From the very young, that old try, try again
Luke is 2 and sings all the time. “Twinkle Twinkle Little Star,’’ usually, but he knows Beatles tunes, too, “You Say Goodbye and I Say Hello,’’ “This Boy,’’ “From Me to You.’’
Luke, my grandson, wakes up singing and he falls asleep singing, and all day long, as he’s up and down the steps and up and down the slide, as he’s stuffing a banana in his mouth, or pushing a baby carriage around in circles, or taking a bath or strapped in his car seat, he sings.
Last summer, he hummed. He didn’t have many words then, but this didn’t get in the way of his songs. What he lacked in vocabulary, he made up for in enthusiasm. He hummed constantly. We videotaped him playing with a deck of cards and humming, sitting in his high chair and humming, pulling a quacking plastic duck around the house and humming.
Now the boy is a pro, so familiar with “Twinkle Twinkle Little Star’’ that he changes it up and sings “Bah Bah Black Sheep’’ sometimes, or “A B C D E F G,’’ because the tunes are similar and he knows them and likes to surprise us and himself, choosing at random, then beaming at our applause.
“Sing for us, Luke,’’ we say. And he does.
It’s taken him a long time to learn what he knows. He’s practiced. He sang when he thought no one was listening. He sang to videos on the computer and TV. He sang along with every singing bear and talking doll and every one of his musical toys. He sang with the radio. And he sang every time his father took out his guitar.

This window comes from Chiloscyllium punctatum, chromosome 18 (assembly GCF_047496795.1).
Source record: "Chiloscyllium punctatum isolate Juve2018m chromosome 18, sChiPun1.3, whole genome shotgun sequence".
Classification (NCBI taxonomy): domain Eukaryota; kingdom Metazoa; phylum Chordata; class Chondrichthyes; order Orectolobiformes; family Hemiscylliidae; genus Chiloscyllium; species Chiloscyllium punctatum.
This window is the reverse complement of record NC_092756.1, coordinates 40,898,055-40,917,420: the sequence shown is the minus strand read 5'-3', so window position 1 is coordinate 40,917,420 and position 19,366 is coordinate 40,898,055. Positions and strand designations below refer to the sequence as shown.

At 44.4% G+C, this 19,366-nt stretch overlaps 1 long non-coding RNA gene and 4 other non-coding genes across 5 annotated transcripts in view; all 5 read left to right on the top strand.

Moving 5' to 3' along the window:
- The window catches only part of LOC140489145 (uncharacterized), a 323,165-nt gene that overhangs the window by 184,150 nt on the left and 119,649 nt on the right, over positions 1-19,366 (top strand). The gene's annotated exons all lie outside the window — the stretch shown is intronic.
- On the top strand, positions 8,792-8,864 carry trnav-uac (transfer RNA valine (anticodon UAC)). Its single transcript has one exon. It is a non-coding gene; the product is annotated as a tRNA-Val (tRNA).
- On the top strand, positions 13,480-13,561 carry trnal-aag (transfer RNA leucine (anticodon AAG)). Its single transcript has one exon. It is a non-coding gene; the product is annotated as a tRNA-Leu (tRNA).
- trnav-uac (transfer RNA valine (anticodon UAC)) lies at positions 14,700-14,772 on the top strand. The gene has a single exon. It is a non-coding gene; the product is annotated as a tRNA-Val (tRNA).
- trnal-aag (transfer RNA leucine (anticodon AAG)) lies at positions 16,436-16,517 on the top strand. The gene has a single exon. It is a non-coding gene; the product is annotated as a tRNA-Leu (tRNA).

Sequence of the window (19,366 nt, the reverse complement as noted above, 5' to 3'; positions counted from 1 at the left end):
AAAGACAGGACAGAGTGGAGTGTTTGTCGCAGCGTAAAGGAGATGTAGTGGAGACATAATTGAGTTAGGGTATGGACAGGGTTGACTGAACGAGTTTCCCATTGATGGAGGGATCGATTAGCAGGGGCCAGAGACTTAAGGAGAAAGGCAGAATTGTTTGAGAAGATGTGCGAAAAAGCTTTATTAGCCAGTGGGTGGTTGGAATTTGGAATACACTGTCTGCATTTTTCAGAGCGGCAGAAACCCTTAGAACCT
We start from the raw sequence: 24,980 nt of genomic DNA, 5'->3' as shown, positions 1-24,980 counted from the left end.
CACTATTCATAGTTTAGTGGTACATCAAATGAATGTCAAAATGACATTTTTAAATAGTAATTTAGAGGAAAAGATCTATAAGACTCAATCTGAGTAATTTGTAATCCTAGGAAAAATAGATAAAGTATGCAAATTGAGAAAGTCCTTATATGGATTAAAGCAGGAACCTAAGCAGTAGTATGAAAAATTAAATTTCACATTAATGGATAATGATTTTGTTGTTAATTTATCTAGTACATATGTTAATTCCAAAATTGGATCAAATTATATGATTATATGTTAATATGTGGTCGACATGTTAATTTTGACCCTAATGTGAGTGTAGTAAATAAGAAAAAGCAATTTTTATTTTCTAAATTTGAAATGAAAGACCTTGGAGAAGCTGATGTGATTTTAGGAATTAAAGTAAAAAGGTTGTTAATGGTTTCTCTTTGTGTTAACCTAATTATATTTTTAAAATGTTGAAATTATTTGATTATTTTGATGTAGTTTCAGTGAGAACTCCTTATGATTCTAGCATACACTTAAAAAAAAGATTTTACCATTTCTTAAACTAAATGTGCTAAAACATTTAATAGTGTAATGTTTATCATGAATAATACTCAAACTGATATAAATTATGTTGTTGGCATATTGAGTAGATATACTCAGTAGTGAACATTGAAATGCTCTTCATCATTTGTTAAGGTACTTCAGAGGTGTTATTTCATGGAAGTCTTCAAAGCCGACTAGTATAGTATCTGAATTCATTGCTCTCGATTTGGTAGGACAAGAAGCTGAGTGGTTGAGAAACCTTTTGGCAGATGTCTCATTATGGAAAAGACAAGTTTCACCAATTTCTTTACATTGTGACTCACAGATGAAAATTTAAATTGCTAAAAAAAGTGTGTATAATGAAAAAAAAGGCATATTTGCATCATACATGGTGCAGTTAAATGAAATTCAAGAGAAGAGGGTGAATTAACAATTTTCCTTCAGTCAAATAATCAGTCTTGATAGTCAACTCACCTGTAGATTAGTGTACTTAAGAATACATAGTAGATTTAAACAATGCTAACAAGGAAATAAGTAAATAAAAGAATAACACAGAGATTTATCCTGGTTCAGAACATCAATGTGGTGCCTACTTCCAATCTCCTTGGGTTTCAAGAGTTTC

He still does.
Yet, despite all this practice, Luke misses words sometimes. He’ll get stuck in mid-sentence or midsong. But he rolls with this. He grins and says, “No. No. No.’’ And he starts over. He doesn’t retreat when he falters. He doesn’t lose confidence and say, “I can’t do this.’’ He doesn’t make the part bigger than the whole and stamp his foot and moan, “Why can’t I do anything right?’’ He makes a mistake, then continues to try.
So does my granddaughter Charlotte. She’s 4 and determined to master the monkey bars this summer. So every chance she gets, she’s outdoors climbing and hanging from swing sets.
She made it all the way across the monkey bars in my back yard last week. It was her first time. Her mother stood under her and supported her legs for a while. But then Charlotte said, “Let go,’’ and suddenly there she was swinging from bar to bar, all by herself. Then she did it again. And again. And again. And again.
She was a smiling, flying Wallenda.
Until she fell.
She landed on grass so she didn’t get hurt. But she lost her confidence.
(“No. I lost my balance,’’ is what she said.)
Now it’s back to square one. “You can do it, Charlotte! Come on. Let go. You did it before. Swing those hips.’’
It’s been more than a week since she breezed across those bars with a cheeky grin, but she’s still at it, trying, climbing the ladder, reaching for the bars, jumping up and hanging down.
But then she gets scared.
“Hold me, Mom,’’ she says. “Don’t let go. Hold my legs.’’
She’ll do it in time. She’ll be flying across the monkey bars any day now. Because she’ll stick to until she does it again.
Kids are like this. They don’t expect to master things immediately. They’re used to doing something over and over because that’s how they’ve learned - to sit up, to crawl, to walk, to talk, to know all the words to “Twinkle, Twinkle, Little Star,’’ to make it across the monkey bars.
They’re used to failing, too.
We grow up and forget all the time and effort that’s necessary to do something well. And that even when you try and try, you sometimes fail. We want to be able to sit down and play the piano after a few lessons, hit a home run after a few times at bat, run a marathon, speak Spanish, master a computer after a few tries.
And when we don’t, we say we can’t. And we give up.
Luke and Charlotte, like most little kids, just keep on singing and keep on trying. It’s a lesson they teach us every moment of every day, while we are teaching them.
Canton resident Beverly Beckham can be reached at firstname.lastname@example.org.